Public schools like to say that they teach the skills necessary for a new generation of entrepreneurs, prepared to build a new economy that serves both public and private interests. They offer courses in computer programming and biotechnology, for the schools are sure that’s where opportunity resides. They even offer classes in entrepreneurship per se. I would know. In fact, is one of the classes that I teach at a public high school.
The administrators with whom I work love having my entrepreneurship class in their course catalogs. It is good marketing. It signals to the civic community that we are serious about career education. Most of the administrators actually believe that we do a good job of teaching youth how to succeed as entrepreneurs.
But we don’t. We can’t. It is contrary to the very nature of our institution.
It isn’t that we don’t try to teach entrepreneurship. We do try. I like to think that I try even harder than most. We read Adam Smith and talk about the idea of gains from mutually-beneficial trade. I introduce my students to the work of Israel Kirzner and the entrepreneurial process of profit discovery. Thanks to the work of several fantastic organizations, I am able to introduce my students to some of the most influential economists currently writing.
We even engage in realistic projects where students start a business with their classmates and sell products to their school peers during their lunch period. Students in my course can earn real profits as a result of their project. It can’t get any more entrepreneurial than that, can it?
The problem does not lie in the instructional portion of class, but rather in the fact that the project is done within the academic setting of an institution for public education. Public institutions such as schools have one major flaw that prevents them from even allowing the existence of real entrepreneurial activity: fear. They fear success. They fear failure. They fear the very existence of both, and balk at the idea that the two are not mutually exclusive.
Entrepreneurs do not merely accept the inherent existence of risk within their actions; they thrive on it and acknowledge that risk as the very source of their prospective gains. Public institutions and those who act on their behalf fear risk to the point that many of their actions are geared towards externalizing as much risk as possible on the population at large. What little risk they cannot externalize, they bury under layers and layers of bureaucratic regulation.
Surely, this is the antithesis of entrepreneurship.
Local municipal codes actually specify that students engaged in class projects are not subject to many of the same regulations as other businesses, but that does not stop district and campus level administrators from imposing even more burdensome rules upon them. Not too long ago, a cafeteria worker called the county health inspector to shut down a student project. They came and the project was promptly shut down. And with that, the private food service company was able to successfully shut out their competition. Assisted by a helpful hand from the friendly neighborhood regulator, they were able to protect their government-sanctioned monopoly on the school’s food court. In order to prevent further confrontations, additional regulations were placed on the students.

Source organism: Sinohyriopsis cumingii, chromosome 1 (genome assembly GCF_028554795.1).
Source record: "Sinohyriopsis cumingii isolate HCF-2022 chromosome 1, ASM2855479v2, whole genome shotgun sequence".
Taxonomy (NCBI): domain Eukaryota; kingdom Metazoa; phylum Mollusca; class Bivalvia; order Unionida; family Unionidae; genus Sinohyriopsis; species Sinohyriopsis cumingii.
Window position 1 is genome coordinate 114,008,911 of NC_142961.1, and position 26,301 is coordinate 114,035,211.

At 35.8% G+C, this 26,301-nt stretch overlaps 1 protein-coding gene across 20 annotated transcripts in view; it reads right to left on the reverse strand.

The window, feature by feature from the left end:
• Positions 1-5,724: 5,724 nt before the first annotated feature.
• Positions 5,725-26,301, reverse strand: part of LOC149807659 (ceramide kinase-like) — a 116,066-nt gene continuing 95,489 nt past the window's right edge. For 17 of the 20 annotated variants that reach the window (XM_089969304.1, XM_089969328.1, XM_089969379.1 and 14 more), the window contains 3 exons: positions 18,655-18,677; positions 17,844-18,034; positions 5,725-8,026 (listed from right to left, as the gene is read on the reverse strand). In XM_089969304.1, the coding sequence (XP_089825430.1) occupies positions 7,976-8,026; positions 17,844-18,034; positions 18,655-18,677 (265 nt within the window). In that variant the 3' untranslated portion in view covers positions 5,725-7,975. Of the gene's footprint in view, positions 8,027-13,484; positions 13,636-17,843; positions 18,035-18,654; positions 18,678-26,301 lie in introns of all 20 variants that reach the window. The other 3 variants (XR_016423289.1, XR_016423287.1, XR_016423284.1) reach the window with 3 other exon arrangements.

This fear trickles its way into my classroom, and I hate it. After teaching my students how to identify opportunity, I tell them to brainstorm potential business ideas. They do, and many of them are excellent ideas given their target market. And then I crush their ideas under my fear.
No, you cannot sell condoms two days before prom.
No, you cannot sell any food to students during their lunch hour.
No, you cannot use sex appeal to market your products to teenagers.
No, you cannot engage in any business practice which might undermine the legitimacy of this institution.
What I fear is not that different from the institution as a whole. I fear scrutiny from the public eye. My rule of thumb for students is this: I will not approve any project that might potentially land my name in the local newspaper.
This might seem like inverted logic from someone who wishes there were better public access to the detailed actions of public-sector employees, but let me explain myself a little bit. As a public school teacher who generally opposes the idea of public education, I view myself as somewhat of a subversive player within the machine. I do not fear losing my job as much as I fear the idea of my students being taught bad economics by someone else. I fear that some concerned citizen will not appreciate the minimal amount of risk taken by students in my class, and the project will be shut down. I fear that my administration will come to recognize that same risk, and simply stop offering the course.
I pass that fear on to my students, and I hate it.
Surely this is the antithesis of entrepreneurship.